The aim was to describe the price of homemade street foods in four cities of Central Asia and Eastern Europe and to analyze its association with energy density, macronutrients, sodium and potassium contents. Cross-sectional evaluations of street food vending sites were conducted in Dushanbe, Tajikistan (n = 562), Bishkek, Kyrgyzstan (n = 384), Almaty, Kazakhstan (n = 236) and Chișinău, Moldova (n = 89) in 2016-2017. Information on the homemade street foods available, including price, was systematically collected; the most commonly available foods (n = 64) were sampled for chemical analysis. Prices were converted to international dollars ($) and expressed as $/serving, $/100 g and $/100 kcal. The median street food price was $1.00/serving, $0.85/100 g and $0.33/100 kcal. Traditional foods were cheaper per 100 g than the westernized ($0.77 vs. $1.00, p = 0.011). For each unit increase in energy density (kcal/g), the homemade street foods were $0.12 cheaper per 100 kcal and $0.11 more expensive per 100 g. The carbohydrate content was negatively associated with price per 100 kcal, while total fat, monounsaturated, saturated and trans-fatty acids content were positively associated with price per 100 g. Energy-dense homemade street foods were the cheapest. Further insight on food preparation might clarify the association between carbohydrates and monounsaturated fatty acids content and street food price.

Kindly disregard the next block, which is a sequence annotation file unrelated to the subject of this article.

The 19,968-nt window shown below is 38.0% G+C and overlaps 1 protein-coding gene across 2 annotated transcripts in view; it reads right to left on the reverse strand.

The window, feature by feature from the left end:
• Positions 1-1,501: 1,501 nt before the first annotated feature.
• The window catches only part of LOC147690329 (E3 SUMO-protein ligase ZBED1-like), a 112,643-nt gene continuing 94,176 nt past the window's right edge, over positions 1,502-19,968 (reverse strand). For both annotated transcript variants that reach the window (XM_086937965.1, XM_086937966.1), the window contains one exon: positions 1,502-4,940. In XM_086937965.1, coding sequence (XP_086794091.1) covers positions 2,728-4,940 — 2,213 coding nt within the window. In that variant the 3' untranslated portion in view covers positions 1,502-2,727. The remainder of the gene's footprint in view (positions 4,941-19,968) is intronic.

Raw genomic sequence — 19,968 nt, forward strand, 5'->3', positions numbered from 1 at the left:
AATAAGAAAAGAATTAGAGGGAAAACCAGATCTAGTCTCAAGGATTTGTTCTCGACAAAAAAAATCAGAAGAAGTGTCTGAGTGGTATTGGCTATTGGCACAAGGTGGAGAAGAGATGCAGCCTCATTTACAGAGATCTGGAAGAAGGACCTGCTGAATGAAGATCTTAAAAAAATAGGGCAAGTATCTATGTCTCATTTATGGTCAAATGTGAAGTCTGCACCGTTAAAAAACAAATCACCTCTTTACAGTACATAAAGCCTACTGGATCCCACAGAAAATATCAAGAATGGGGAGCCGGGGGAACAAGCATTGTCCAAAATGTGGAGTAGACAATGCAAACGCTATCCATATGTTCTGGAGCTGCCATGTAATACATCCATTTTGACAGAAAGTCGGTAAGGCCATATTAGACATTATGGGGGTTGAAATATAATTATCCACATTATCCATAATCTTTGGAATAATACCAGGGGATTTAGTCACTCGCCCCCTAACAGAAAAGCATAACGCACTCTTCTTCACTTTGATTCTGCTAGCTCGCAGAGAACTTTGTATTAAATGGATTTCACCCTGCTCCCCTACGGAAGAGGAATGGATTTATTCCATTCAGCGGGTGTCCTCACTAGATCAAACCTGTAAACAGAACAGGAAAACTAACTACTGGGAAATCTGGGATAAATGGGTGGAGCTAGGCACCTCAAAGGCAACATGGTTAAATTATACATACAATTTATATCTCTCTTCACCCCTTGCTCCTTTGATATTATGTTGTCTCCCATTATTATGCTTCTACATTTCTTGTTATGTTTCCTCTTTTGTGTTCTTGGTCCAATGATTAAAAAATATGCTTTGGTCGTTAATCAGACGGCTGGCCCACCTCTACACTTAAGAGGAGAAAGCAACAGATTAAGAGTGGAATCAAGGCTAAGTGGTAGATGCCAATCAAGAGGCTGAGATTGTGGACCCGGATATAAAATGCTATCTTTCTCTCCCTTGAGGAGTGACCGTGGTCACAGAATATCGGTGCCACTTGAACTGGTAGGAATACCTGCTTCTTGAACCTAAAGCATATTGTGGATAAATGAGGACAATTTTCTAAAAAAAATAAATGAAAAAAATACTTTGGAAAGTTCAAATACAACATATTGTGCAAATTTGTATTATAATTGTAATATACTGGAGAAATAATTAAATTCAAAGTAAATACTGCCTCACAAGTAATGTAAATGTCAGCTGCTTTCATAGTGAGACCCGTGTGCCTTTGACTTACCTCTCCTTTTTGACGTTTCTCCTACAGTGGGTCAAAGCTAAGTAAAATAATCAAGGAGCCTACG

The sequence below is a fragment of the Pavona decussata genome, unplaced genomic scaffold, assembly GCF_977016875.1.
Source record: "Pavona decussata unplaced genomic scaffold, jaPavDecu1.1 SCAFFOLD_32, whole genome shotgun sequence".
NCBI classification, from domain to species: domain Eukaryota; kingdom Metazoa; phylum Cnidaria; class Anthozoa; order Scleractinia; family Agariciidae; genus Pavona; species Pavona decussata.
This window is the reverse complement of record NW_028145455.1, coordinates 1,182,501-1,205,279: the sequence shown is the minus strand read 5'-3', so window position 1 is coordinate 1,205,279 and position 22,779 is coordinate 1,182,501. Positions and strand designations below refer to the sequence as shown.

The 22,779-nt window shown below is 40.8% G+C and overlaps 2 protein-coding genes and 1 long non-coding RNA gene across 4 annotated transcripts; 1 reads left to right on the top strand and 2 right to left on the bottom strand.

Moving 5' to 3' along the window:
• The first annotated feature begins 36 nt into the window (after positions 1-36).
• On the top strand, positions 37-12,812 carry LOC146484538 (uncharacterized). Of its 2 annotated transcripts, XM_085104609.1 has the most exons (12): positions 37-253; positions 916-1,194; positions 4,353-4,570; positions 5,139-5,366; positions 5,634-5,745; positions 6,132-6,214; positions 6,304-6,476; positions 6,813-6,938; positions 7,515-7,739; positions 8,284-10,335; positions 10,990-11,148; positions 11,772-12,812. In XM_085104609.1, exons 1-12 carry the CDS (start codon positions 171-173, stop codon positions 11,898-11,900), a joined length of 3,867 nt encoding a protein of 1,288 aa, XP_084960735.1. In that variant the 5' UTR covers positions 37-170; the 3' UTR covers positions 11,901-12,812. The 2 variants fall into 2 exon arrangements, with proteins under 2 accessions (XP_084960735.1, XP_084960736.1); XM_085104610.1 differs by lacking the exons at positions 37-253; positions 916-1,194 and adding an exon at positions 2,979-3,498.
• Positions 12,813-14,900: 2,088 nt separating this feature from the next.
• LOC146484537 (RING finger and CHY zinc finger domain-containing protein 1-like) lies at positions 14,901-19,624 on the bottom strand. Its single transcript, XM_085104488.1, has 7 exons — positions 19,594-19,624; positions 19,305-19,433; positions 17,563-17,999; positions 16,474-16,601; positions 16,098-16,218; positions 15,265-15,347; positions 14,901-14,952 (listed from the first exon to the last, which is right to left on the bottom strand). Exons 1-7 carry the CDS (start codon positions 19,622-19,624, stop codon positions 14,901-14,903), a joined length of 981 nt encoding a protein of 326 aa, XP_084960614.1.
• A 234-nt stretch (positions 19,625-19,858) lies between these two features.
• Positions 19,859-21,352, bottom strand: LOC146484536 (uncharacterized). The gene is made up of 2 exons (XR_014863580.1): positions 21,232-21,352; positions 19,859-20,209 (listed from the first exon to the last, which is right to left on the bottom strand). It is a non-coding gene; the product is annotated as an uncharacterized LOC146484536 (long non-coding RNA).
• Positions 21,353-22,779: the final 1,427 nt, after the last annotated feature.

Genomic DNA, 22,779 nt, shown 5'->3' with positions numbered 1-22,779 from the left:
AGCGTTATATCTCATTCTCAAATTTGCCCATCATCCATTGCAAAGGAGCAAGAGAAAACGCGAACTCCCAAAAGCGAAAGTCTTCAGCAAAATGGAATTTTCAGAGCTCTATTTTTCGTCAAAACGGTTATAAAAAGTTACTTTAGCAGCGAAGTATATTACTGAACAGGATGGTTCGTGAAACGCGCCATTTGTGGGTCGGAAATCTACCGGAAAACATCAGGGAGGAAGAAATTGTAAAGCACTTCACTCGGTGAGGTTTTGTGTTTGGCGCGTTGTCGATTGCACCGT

Keywords: Central Asia; Eastern Europe; food price; nutritional value; ready prepared foods; street food.